Canberra: Australia’s parliament has legislated for marriage equality, passing a bill almost unanimously to allow two people, regardless of sex, to marry.
On Thursday the House of Representatives passed a cross-party bill after an unprecedented national postal survey gave unstoppable momentum to legislate the historic social reform.
Australia, which changed the law in 2004 to say that marriage is only between a man and a woman, now joins 24 countries which recognise same-sex marriage.
The lower house passed marriage equality with almost all members of the governing Liberal-National Coalition joining Labor, the Greens, and cross-bench MPs in a free vote to pass the bill which cleared the Senate last week without amendment.
The only no votes were Coalition MPs Russell Broadbent, Keith Pitt, David Littleproud and independent MP Bob Katter.
Tony Smith declared the vote carried, since fewer than five MPs opposed it.
Prominent LGBTI Australians including the swimming stars Ian Thorpe and Daniel Kowalski, the actor Magda Szubanski and the campaigner Kerry Phelps descended on the nation’s capital, Canberra, to celebrate the final legislative victory that has followed years of activism and a three-month community campaign by the Equality Campaign.
For thousands of same-sex couples who have already married in countries including New Zealand, Canada, Britain and the Netherlands, their marriages will be recognised automatically when the bill gets royal assent from the governor-general in mid-December.
Couples hoping to marry in Australia will have to wait until the new year for the commencement of the bill and the 28-day notice period to marry.
A Rainbow Families spokeswoman, Jacqui Tomlins, and her wife, Sarah, are one couple who will have their marriage recognised immediately, after they wed in Canada more than 12 years ago.
Tomlins told Guardian Australia it “has been a massive journey for us and our family” to marriage equality.
“When Sarah and I got married ... our son was nine months old ... and our daughters, who are 10 and 12, were just a twinkle in their mother’s eye.”
Tomlins was one of a few couples who brought a legal case to have their overseas marriage recognised, prompting Australia to change the law to exclude them in 2004.
“This is the end of a journey that has been bookended with two pieces of legislation: one that put discrimination in and one that will take the discrimination out,” she said.
Jason Tuazon-McCheyne and his husband, Adrian, are another couple who will be recognised. They married in Canada in 2004.
He likens the journey to the birth of children: with a long pregnancy, a “painful childbirth” in the last few weeks and months before his feeling of “elation and joy”.
“A weight taken off our shoulders,” he said.
The author of the cross-party bill, the Liberal senator Dean Smith, told ABC News on Thursday the passage of marriage equality was “a measure of what can be done when people put some of their partisan politics behind”.
Smith — the first openly gay federal parliamentarian in the Liberal party — said the historic social reform was “owned by everyone, it is owned by the Australian people”.
He credited advocates for the “great struggle for many, many years” and said despite the public attention on his role he was conscious that he was “called upon in the final few steps to make this happen”.
The attorney general, George Brandis, has declared that marriage equality will be the “imperishable legacy” of Malcolm Turnbull’s Liberal-National Coalition government.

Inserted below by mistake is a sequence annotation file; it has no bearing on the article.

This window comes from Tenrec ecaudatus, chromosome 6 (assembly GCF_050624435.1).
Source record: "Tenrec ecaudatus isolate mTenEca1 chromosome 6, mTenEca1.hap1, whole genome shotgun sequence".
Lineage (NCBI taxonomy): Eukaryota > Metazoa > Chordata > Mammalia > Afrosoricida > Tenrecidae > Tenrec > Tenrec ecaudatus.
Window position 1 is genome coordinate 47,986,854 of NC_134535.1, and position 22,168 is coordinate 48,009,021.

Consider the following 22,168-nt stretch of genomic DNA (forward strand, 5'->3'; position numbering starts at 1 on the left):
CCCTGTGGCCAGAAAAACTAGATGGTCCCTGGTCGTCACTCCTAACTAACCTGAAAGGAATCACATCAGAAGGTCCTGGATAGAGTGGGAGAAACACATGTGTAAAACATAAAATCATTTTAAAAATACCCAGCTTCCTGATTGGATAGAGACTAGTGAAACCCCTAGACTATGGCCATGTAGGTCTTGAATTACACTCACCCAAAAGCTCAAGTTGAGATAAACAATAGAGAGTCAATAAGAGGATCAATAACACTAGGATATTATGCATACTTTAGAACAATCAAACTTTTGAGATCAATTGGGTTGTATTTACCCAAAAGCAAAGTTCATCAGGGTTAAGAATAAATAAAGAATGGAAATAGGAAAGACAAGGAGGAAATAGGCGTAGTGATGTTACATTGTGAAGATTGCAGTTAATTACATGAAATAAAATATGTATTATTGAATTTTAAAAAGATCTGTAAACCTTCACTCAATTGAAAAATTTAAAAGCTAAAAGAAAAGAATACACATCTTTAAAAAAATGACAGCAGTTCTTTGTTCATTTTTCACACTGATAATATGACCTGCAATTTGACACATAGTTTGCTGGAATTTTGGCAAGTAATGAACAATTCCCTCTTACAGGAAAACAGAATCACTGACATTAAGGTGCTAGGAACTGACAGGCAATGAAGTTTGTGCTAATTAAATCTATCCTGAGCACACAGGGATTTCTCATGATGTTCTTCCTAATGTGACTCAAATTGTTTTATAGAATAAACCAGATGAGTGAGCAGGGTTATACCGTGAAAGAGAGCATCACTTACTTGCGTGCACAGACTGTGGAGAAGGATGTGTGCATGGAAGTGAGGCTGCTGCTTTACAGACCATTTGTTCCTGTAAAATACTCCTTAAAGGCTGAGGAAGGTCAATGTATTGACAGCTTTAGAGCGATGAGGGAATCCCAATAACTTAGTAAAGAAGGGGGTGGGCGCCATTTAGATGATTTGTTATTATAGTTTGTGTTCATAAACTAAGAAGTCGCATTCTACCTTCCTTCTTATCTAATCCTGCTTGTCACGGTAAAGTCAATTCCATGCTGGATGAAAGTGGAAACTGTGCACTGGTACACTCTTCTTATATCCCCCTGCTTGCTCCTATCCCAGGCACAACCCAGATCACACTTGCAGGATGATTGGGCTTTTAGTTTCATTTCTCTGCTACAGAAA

But the achievement of the 45th parliament may also be claimed in part by the Labor opposition, which has campaigned for a free vote on same-sex marriage and brought its numbers to bear, with almost all its members voting in favour.
When Turnbull took the prime ministership from his conservative predecessor, Tony Abbott, in September 2015, he retained the Coalition’s commitment to hold a national plebiscite on same-sex marriage before changing the law.
The move was controversial, with LGBTI groups objecting to a human rights question — equality before the law — being decided by popular vote.
Labor, the Greens and other opposition parties blocked the proposed plebiscite in the Senate in November 2016 and August 2017, leading the Turnbull government to launch a $100 million (Dh367 million) voluntary national postal survey to fulfil its election commitment to give Australians a say.
In a bruising three-month campaign, opponents of marriage equality claimed same-sex marriage would have far-reaching negative consequences for gender education and claimed it would harm religious freedom and freedom of speech.
The yes camp’s Equality Campaign combined with moderate Liberals, Labor, the Greens, unions and the progressive campaign organisation Get Up to argue that same-sex marriage was a matter of equality and fairness.
On 15 November the Australian Bureau of Statistics announced that 61.6 per cent of Australians who took part voted yes, an overwhelming win that led to Smiths’ cross-party bill being passed unamended by both houses of parliament.
Tuazon-McCheyne said the postal survey was “rubbish” and “unnecessarily painful”. But he said he loved the fact that the Australian people had rejected fear campaigns that had “questioned the legitimacy of LGBTI people and our families”.
“I love the fact the Australian people turned it on its head, and forced [the parliament] to pass legislation without amendments ... 62 per cent was an overwhelming win in a vote designed to maximise the no vote.”
Tuazon-McCheyne said he would “cry with relief” when the result was sealed.
“I’m embarrassed how much I’ve been crying,” he said. “It’s something I’ve been working on for 18 years.”